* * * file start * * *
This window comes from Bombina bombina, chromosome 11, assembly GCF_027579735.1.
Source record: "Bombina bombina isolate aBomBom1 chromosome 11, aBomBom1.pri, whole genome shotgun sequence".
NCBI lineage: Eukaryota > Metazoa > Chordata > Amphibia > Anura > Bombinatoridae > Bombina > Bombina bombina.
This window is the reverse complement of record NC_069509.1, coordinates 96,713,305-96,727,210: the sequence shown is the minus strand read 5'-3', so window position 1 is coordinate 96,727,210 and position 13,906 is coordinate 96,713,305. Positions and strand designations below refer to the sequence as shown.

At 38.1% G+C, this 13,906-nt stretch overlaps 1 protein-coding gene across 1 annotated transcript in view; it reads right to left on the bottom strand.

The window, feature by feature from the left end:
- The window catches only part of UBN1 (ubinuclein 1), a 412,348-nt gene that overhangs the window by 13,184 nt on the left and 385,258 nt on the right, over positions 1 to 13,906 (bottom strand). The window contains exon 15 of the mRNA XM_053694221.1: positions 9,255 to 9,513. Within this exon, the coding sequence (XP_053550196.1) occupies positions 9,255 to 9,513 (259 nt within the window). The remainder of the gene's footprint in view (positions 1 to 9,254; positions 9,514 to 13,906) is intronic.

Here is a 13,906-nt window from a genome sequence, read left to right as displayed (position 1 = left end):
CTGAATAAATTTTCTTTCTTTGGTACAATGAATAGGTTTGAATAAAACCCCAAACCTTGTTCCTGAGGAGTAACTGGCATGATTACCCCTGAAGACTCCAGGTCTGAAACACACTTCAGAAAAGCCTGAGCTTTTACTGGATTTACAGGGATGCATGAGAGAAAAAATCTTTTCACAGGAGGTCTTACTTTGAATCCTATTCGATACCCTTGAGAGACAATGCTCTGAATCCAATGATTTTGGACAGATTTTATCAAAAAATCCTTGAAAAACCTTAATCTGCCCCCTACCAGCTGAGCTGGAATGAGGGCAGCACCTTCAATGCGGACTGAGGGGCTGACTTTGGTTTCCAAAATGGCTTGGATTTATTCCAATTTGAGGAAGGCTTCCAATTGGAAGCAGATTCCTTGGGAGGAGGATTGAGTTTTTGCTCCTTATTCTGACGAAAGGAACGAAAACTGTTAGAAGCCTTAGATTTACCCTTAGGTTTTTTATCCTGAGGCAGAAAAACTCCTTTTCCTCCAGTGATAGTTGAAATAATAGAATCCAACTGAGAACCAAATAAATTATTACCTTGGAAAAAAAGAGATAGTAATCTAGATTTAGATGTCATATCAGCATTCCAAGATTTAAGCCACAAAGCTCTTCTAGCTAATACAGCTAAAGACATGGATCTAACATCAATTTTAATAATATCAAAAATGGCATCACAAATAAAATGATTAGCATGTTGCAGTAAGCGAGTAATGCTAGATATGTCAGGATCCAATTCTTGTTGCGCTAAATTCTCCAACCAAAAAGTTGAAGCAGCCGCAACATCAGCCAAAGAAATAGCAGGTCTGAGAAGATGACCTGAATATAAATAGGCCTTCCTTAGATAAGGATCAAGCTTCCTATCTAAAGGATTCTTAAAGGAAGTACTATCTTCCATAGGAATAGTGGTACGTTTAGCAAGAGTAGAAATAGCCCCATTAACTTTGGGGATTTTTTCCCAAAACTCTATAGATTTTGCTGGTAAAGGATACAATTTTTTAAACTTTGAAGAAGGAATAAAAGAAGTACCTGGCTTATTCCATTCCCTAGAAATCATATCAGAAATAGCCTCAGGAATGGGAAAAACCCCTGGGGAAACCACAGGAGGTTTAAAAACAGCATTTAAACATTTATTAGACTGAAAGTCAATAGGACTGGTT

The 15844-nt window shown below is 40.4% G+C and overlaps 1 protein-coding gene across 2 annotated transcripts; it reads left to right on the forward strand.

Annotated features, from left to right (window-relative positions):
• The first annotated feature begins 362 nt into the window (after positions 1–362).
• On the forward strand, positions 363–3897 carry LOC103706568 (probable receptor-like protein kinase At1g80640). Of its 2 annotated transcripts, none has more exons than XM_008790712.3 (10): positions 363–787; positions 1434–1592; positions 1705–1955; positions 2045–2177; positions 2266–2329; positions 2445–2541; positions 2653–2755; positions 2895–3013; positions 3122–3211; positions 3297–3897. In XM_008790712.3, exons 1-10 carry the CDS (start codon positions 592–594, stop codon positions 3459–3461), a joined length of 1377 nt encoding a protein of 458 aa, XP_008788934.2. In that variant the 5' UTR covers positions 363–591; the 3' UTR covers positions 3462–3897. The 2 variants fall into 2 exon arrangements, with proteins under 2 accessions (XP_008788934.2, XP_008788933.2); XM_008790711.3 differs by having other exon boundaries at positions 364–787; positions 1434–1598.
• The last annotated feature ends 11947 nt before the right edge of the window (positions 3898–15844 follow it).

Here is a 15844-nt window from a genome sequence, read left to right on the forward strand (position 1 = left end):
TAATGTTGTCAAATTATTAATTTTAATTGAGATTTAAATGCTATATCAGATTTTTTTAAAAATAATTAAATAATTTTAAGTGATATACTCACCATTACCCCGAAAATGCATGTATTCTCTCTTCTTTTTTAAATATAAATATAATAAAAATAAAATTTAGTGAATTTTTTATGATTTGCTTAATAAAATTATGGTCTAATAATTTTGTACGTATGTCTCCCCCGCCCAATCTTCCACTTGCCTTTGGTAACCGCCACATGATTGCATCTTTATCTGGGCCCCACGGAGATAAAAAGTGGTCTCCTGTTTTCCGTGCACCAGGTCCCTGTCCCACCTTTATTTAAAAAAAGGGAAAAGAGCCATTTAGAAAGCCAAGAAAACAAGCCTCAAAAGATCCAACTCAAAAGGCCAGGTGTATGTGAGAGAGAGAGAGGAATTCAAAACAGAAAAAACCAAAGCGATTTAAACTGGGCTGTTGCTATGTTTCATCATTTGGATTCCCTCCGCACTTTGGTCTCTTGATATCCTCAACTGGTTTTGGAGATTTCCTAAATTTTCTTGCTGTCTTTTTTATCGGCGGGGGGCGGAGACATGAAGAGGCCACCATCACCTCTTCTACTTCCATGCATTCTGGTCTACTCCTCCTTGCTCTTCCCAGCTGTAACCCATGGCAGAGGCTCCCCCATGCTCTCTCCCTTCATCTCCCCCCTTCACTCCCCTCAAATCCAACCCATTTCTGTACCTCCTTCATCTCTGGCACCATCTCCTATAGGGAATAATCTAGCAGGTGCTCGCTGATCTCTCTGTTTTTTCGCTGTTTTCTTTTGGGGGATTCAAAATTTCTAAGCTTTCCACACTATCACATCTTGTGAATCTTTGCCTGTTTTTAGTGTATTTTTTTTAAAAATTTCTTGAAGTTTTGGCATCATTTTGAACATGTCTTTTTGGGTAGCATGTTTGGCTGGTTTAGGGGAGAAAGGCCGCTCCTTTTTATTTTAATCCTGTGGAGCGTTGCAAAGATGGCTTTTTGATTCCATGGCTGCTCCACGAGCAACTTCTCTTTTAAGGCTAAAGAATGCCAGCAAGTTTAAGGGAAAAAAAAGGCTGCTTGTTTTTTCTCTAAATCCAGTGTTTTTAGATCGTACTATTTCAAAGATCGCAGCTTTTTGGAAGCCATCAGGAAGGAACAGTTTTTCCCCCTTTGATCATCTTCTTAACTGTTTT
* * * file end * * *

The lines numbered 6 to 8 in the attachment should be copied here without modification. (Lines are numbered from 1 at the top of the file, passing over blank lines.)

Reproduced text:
The window, feature by feature from the left end:
- The window catches only part of UBN1 (ubinuclein 1), a 412,348-nt gene that overhangs the window by 13,184 nt on the left and 385,258 nt on the right, over positions 1 to 13,906 (bottom strand). The window contains exon 15 of the mRNA XM_053694221.1: positions 9,255 to 9,513. Within this exon, the coding sequence (XP_053550196.1) occupies positions 9,255 to 9,513 (259 nt within the window). The remainder of the gene's footprint in view (positions 1 to 9,254; positions 9,514 to 13,906) is intronic.

Here is a 13,906-nt window from a genome sequence, read left to right as displayed (position 1 = left end):